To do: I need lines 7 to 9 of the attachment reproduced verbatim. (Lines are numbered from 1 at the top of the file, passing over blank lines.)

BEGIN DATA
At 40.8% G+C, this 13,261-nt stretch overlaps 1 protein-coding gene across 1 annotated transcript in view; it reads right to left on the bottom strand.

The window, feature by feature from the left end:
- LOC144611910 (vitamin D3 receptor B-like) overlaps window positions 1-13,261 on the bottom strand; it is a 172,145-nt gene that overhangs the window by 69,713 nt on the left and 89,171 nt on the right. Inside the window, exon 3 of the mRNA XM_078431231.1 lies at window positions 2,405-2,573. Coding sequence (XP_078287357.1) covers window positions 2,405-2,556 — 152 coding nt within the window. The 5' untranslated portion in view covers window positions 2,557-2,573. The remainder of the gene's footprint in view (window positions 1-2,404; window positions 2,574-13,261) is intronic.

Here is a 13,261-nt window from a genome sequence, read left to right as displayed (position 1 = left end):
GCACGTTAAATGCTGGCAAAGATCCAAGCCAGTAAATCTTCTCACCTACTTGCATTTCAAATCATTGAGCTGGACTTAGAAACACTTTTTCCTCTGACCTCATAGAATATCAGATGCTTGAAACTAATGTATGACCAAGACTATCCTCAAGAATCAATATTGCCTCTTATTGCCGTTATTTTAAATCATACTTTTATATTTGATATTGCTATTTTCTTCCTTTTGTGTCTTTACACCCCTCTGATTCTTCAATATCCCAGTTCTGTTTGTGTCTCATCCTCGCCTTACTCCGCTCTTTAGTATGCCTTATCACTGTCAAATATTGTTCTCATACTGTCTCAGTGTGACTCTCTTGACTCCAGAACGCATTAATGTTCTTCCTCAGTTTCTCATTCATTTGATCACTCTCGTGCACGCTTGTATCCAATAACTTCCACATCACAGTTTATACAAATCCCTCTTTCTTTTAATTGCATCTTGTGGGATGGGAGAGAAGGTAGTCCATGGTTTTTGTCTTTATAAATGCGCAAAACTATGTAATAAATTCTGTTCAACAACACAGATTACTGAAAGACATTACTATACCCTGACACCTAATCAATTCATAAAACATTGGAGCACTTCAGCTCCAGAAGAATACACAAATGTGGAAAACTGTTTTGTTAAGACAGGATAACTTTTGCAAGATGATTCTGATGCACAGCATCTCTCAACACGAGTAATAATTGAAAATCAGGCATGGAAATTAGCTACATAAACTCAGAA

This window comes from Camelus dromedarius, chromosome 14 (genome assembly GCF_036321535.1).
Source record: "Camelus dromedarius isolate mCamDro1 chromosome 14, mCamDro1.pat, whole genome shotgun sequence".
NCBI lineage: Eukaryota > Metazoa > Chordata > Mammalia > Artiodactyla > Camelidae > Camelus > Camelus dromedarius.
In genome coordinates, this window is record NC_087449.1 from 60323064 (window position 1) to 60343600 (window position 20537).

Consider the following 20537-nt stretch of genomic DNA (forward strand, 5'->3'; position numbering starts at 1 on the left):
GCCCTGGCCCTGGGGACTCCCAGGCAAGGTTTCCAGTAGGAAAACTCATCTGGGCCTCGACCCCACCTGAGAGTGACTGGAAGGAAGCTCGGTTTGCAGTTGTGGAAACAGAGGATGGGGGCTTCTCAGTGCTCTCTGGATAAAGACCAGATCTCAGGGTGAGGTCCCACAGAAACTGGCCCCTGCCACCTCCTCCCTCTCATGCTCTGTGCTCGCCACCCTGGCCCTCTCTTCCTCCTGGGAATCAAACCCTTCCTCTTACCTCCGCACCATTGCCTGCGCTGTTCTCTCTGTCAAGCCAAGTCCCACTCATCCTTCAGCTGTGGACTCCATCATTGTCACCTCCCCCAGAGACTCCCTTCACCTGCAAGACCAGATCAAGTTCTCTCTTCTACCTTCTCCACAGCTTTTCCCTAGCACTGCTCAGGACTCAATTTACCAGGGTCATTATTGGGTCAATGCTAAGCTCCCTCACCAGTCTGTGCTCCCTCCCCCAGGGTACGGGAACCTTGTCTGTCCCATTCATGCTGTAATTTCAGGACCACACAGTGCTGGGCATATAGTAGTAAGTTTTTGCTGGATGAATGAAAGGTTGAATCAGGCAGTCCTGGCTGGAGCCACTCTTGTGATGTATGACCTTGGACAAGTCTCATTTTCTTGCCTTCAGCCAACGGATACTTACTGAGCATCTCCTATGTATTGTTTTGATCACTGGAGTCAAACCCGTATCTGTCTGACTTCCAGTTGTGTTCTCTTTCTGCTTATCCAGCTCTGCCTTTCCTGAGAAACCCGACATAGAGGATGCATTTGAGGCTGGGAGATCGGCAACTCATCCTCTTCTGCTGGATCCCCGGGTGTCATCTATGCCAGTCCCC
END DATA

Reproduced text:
Source record: "Camelus dromedarius isolate mCamDro1 chromosome 14, mCamDro1.pat, whole genome shotgun sequence".
NCBI lineage: Eukaryota > Metazoa > Chordata > Mammalia > Artiodactyla > Camelidae > Camelus > Camelus dromedarius.
In genome coordinates, this window is record NC_087449.1 from 60323064 (window position 1) to 60343600 (window position 20537).